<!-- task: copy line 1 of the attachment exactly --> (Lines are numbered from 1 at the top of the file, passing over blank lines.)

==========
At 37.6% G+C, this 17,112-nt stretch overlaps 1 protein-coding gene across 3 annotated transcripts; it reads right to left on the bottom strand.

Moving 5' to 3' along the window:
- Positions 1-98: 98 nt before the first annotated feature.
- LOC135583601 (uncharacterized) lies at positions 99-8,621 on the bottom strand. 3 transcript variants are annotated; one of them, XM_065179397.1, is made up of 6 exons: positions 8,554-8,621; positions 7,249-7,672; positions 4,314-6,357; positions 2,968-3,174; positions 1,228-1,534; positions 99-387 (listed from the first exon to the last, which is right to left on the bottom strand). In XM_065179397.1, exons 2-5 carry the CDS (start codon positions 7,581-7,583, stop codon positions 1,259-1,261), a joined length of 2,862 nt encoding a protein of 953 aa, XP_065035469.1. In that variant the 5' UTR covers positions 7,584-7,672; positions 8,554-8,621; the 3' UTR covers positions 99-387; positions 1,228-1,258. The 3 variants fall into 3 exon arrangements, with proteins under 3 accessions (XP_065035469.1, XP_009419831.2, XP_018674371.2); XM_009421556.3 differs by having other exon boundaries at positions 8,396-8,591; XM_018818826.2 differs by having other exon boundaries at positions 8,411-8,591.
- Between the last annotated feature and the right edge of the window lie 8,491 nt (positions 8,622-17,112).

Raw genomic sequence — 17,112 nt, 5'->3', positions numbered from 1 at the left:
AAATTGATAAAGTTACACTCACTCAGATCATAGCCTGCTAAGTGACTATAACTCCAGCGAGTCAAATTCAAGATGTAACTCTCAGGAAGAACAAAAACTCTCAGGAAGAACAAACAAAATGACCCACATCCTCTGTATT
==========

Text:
At 37.6% G+C, this 17,112-nt stretch overlaps 1 protein-coding gene across 3 annotated transcripts; it reads right to left on the bottom strand.